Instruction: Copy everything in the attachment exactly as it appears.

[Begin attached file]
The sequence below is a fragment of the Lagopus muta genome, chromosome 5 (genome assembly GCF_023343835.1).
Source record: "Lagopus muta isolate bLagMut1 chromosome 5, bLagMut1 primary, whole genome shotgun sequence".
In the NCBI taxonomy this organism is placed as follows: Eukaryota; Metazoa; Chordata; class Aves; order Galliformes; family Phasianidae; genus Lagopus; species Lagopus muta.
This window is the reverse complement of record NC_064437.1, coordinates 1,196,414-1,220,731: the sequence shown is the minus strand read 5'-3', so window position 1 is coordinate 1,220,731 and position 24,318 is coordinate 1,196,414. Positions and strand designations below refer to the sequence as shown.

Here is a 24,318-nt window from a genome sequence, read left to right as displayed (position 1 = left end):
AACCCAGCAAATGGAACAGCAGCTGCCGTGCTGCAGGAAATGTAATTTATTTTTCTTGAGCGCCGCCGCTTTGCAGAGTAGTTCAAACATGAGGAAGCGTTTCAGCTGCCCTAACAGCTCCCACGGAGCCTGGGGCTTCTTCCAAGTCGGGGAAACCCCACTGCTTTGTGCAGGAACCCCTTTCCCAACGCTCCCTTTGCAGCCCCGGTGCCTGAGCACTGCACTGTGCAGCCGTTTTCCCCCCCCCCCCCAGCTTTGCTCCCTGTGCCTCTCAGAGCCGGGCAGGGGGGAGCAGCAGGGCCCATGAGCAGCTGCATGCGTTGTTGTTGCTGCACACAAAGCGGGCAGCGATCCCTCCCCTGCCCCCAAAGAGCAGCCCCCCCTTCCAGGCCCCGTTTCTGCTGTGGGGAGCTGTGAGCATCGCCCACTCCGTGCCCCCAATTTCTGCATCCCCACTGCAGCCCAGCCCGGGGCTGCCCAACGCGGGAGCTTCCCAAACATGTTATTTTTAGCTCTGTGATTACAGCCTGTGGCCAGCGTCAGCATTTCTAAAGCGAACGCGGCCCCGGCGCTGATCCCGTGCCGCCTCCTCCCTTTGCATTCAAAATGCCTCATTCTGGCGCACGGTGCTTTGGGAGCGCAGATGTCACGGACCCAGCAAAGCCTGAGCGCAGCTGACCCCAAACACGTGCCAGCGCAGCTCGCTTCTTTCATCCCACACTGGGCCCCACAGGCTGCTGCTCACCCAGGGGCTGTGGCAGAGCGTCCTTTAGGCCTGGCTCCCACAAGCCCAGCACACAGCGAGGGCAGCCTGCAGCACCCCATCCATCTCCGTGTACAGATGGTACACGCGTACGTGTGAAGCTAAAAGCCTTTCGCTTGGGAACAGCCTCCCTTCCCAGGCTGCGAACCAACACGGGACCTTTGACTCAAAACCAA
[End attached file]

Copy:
The sequence below is a fragment of the Lagopus muta genome, chromosome 5 (genome assembly GCF_023343835.1).
Source record: "Lagopus muta isolate bLagMut1 chromosome 5, bLagMut1 primary, whole genome shotgun sequence".
In the NCBI taxonomy this organism is placed as follows: Eukaryota; Metazoa; Chordata; class Aves; order Galliformes; family Phasianidae; genus Lagopus; species Lagopus muta.
This window is the reverse complement of record NC_064437.1, coordinates 1,196,414-1,220,731: the sequence shown is the minus strand read 5'-3', so window position 1 is coordinate 1,220,731 and position 24,318 is coordinate 1,196,414. Positions and strand designations below refer to the sequence as shown.

Here is a 24,318-nt window from a genome sequence, read left to right as displayed (position 1 = left end):
AACCCAGCAAATGGAACAGCAGCTGCCGTGCTGCAGGAAATGTAATTTATTTTTCTTGAGCGCCGCCGCTTTGCAGAGTAGTTCAAACATGAGGAAGCGTTTCAGCTGCCCTAACAGCTCCCACGGAGCCTGGGGCTTCTTCCAAGTCGGGGAAACCCCACTGCTTTGTGCAGGAACCCCTTTCCCAACGCTCCCTTTGCAGCCCCGGTGCCTGAGCACTGCACTGTGCAGCCGTTTTCCCCCCCCCCCCCAGCTTTGCTCCCTGTGCCTCTCAGAGCCGGGCAGGGGGGAGCAGCAGGGCCCATGAGCAGCTGCATGCGTTGTTGTTGCTGCACACAAAGCGGGCAGCGATCCCTCCCCTGCCCCCAAAGAGCAGCCCCCCCTTCCAGGCCCCGTTTCTGCTGTGGGGAGCTGTGAGCATCGCCCACTCCGTGCCCCCAATTTCTGCATCCCCACTGCAGCCCAGCCCGGGGCTGCCCAACGCGGGAGCTTCCCAAACATGTTATTTTTAGCTCTGTGATTACAGCCTGTGGCCAGCGTCAGCATTTCTAAAGCGAACGCGGCCCCGGCGCTGATCCCGTGCCGCCTCCTCCCTTTGCATTCAAAATGCCTCATTCTGGCGCACGGTGCTTTGGGAGCGCAGATGTCACGGACCCAGCAAAGCCTGAGCGCAGCTGACCCCAAACACGTGCCAGCGCAGCTCGCTTCTTTCATCCCACACTGGGCCCCACAGGCTGCTGCTCACCCAGGGGCTGTGGCAGAGCGTCCTTTAGGCCTGGCTCCCACAAGCCCAGCACACAGCGAGGGCAGCCTGCAGCACCCCATCCATCTCCGTGTACAGATGGTACACGCGTACGTGTGAAGCTAAAAGCCTTTCGCTTGGGAACAGCCTCCCTTCCCAGGCTGCGAACCAACACGGGACCTTTGACTCAAAACCAA